Monday, 17 August 2015
Paulo Coelho and the Power of Words
Apologists for Islam normally recycle the same basic talking points over and over, never allowing the intrusion of facts, reason or logic to interfere with what just sounds right to them.
One of these common talking points was recently deployed by the Brazilian writer Paulo Coelho, author of the acclaimed novel The Alchemist.
Coelho posted an image of the Qur'an on his Facebook page with the caption ‘Exhibition “Books that changed the world,” which received major attention on the social network, gaining over 36,000 likes and more than 3000 shares.
However, one Facebook user, under the name Hiba B Dakkak, commented: “Really!!! This book is the source of violence and murder.”
Coelho replied, saying: “Not true. I am Christian, and for centuries we tried to imposed [sic] our religion by the force of the sword - check ‘cruzades’ [sic] in the dictionary. We murdered women - calling them witches, and we tried to stop science - like in the case of Galileu Galilei [sic]. So, it is not to blame a religion, but how people manipulate it.”
His reply to the comment received more than 5,000 likes on Facebook.
This idea, that "all religions have their extremists", and that it's not the texts' fault, only that of the people who "manipulate" them, is an extremely common one in the public discourse, but it's pure logical fallacy. Coelho says that he is a Christian, and that witch hunts and the "cruzades" were not Christian, just people "manipulating" Christianity. That's not a claim I intend to assess here (if you're interested, you can go here and here). But the important point is that from this, Coelho concludes that therefore, any violent acts committed in the name of Islam must also be un-Islamic, and not sanctioned by its holy texts.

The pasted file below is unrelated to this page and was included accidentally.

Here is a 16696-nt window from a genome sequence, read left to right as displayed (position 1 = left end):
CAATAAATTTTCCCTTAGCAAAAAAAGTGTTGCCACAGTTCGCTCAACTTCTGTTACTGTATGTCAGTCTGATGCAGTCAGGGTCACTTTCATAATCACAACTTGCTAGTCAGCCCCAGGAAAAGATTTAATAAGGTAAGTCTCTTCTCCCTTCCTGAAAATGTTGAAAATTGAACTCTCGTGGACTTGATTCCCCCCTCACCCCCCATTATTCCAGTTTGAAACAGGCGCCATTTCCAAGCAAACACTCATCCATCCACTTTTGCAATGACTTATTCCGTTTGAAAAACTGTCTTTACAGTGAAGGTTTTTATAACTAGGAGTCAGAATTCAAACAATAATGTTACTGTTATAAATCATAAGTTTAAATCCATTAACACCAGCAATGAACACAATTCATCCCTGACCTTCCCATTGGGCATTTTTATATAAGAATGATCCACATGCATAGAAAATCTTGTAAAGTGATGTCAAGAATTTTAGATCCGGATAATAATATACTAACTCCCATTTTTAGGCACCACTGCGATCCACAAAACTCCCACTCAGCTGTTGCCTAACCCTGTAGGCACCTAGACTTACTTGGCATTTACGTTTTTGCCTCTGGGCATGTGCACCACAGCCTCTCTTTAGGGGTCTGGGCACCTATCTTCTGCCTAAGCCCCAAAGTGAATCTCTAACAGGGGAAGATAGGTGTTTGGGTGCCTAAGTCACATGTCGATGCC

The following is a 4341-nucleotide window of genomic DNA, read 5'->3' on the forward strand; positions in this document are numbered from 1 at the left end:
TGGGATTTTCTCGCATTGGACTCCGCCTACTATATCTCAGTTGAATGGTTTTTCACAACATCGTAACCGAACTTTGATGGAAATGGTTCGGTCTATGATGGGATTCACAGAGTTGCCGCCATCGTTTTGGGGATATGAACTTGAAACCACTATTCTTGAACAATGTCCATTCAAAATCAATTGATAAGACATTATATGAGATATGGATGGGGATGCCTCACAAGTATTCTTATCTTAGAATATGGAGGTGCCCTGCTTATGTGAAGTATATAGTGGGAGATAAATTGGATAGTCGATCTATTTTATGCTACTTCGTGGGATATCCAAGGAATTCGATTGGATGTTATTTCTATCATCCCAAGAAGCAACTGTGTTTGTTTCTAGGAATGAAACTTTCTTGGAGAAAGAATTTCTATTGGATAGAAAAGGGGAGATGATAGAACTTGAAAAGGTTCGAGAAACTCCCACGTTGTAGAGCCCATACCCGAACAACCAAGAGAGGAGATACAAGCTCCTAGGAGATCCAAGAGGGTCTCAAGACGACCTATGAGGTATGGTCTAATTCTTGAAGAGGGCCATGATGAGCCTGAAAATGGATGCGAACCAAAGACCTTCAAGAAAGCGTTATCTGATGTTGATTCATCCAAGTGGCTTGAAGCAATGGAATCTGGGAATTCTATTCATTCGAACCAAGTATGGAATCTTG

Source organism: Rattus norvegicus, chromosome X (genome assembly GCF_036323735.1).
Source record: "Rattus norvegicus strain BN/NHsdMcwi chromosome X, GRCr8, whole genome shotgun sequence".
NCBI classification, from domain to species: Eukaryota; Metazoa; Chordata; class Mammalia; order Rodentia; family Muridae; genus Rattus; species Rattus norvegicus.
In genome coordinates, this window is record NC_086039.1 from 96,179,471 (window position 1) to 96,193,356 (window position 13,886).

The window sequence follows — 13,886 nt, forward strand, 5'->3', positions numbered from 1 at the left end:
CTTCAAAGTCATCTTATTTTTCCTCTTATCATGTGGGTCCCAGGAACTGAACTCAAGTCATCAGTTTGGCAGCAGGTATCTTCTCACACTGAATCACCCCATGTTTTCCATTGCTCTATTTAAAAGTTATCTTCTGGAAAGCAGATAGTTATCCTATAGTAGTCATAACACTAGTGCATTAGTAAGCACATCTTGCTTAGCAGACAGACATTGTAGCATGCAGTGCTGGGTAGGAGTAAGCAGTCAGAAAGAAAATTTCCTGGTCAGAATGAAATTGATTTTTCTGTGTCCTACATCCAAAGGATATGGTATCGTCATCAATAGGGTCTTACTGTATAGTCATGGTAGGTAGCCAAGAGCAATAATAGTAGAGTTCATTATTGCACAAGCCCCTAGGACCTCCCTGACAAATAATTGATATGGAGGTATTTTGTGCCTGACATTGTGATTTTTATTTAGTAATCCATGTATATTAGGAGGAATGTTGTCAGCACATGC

This is not logical. Islam and Christianity are different religions, and the Bible and the Qur'an are different books. There is no rational reason to believe that if one holy book has been misused to justify violence, then the other must be as well. What if one book sanctions violence and the other does not? Is that not within the realm of possibility?
Coelho's post also reflects the common assumption that no one can really be incited to violence by the words in an old book. To the person making such an assumption, the idea is self-evidently absurd. They do not seem to contemplate the idea that not everyone thinks like them, and that to some, the idea is not absurd at all.
Why should people not be incited by words? If you have ever done something that you were instructed to in writing, you have been incited. Have you ever cooked a meal from a cookbook? The book incited you to do that. Have you ever built a piece of furniture based on God-awful Swedish instructions? That's incitement.
People are incited to do "nice" things by words all the time. Why can't they also be incited to do bad things? The only variable in these situations is the choice of the individual to be incited, and to take action, or not. But even if they choose not to be, those words still contain a certain power, and could incite someone else. They are far from meaningless, whether they have a willing reader or not.
Coming from an acclaimed novelist, this denial of the power of words is truly distressing.
Incitement by words is real. If it were not, Mein Kampf would not be banned in many parts of the world (not the Islamic world, but that's another story), and there would be no laws anywhere against it, since anyone charged under such a law could just say, "I didn't incite him to kill that person, Your Honour; he merely manipulated my words to justify behaviour that had nothing to do with me otherwise." If they were of a like mind with Paolo Coelho, they might also add: "And besides, what about that Adolf Hitler fellow? He incited some people once, too."
We live in an age where people no longer seem to feel that facts matter, or that they need to have any to hand when they form an opinion on something. Instead, it is deemed sufficient to just make statements that sound correct, and which you know other people will accept without question. Truth does not seem to matter so much anymore; rather all that matters is sounding good, even if you are wrong.
I would argue that this is both important and deeply disheartening, not just on the philosophical level of the devaluation of objective truth, but also because - as I have written before - such irrationality ultimately costs lives.